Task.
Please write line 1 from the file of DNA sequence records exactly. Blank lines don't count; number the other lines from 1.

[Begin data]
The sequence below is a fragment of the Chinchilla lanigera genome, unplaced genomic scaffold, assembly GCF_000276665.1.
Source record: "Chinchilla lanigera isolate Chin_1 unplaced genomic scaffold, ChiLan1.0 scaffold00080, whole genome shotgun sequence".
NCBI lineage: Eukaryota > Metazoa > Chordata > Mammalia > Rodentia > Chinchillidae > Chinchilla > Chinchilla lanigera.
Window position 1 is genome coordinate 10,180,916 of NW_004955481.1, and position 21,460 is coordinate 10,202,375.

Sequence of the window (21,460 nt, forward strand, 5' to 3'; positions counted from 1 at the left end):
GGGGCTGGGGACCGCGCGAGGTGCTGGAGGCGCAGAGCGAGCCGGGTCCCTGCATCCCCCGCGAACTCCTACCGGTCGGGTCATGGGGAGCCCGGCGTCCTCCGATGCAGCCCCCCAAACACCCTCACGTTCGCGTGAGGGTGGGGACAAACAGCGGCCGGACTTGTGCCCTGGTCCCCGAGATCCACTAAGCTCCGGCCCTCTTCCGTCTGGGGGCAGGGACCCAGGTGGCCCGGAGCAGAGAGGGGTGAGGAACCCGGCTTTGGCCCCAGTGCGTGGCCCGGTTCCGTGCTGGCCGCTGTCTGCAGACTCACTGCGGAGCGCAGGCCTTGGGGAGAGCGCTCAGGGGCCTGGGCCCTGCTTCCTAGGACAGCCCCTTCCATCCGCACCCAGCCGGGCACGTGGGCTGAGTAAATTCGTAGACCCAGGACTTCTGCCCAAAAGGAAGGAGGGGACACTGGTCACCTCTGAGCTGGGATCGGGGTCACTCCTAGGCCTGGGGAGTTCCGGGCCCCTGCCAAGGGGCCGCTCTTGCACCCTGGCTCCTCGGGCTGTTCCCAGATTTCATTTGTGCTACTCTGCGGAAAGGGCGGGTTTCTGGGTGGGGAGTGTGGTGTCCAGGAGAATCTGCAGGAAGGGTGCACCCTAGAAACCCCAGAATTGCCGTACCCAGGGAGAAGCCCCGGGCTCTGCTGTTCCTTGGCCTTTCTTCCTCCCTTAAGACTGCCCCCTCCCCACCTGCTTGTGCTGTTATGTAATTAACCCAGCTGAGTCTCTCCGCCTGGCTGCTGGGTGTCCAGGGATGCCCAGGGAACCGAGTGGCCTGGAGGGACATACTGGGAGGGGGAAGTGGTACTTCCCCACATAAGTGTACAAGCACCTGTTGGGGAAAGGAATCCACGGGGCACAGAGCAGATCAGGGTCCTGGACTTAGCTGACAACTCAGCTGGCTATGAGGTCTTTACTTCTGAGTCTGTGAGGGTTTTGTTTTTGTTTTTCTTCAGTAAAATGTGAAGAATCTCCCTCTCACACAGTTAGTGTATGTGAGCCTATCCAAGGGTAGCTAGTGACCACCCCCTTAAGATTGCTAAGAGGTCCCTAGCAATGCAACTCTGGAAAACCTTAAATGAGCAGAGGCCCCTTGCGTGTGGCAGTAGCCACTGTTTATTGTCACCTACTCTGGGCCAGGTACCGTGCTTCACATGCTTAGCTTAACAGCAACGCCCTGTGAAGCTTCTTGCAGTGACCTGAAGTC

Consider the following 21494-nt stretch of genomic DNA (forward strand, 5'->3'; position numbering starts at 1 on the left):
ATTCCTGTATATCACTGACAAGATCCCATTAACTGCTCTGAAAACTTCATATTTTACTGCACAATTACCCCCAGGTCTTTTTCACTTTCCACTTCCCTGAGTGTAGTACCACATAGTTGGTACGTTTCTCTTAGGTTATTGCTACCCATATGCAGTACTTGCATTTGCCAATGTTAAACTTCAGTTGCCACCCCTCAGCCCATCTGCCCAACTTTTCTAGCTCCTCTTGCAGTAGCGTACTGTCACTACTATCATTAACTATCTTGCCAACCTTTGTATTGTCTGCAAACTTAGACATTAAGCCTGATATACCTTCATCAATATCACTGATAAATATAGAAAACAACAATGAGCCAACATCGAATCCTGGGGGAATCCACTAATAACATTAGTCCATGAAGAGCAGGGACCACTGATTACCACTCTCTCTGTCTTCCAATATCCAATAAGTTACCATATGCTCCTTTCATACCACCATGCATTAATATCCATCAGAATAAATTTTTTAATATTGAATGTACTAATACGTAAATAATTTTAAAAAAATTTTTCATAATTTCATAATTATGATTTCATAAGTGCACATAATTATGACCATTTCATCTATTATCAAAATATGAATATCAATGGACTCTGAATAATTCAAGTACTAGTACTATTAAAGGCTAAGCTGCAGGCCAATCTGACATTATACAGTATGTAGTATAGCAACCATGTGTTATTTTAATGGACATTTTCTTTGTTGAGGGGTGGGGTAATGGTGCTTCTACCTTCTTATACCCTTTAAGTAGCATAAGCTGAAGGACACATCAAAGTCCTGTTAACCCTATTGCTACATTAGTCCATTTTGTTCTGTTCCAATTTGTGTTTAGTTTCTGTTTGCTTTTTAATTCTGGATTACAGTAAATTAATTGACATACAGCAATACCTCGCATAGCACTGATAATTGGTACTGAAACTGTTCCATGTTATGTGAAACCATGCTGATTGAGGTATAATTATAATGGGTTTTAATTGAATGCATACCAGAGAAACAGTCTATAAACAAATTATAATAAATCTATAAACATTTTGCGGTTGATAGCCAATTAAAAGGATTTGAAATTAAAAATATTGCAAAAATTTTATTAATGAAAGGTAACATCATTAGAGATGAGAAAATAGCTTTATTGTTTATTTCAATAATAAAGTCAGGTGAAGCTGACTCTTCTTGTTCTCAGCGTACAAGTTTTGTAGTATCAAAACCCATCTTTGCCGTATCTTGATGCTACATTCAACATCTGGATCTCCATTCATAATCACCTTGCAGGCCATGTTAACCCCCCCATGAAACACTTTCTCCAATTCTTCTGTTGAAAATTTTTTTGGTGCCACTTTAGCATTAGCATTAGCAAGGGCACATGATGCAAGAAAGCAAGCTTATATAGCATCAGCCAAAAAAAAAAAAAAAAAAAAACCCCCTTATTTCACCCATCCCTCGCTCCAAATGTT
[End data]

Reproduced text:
The sequence below is a fragment of the Chinchilla lanigera genome, unplaced genomic scaffold, assembly GCF_000276665.1.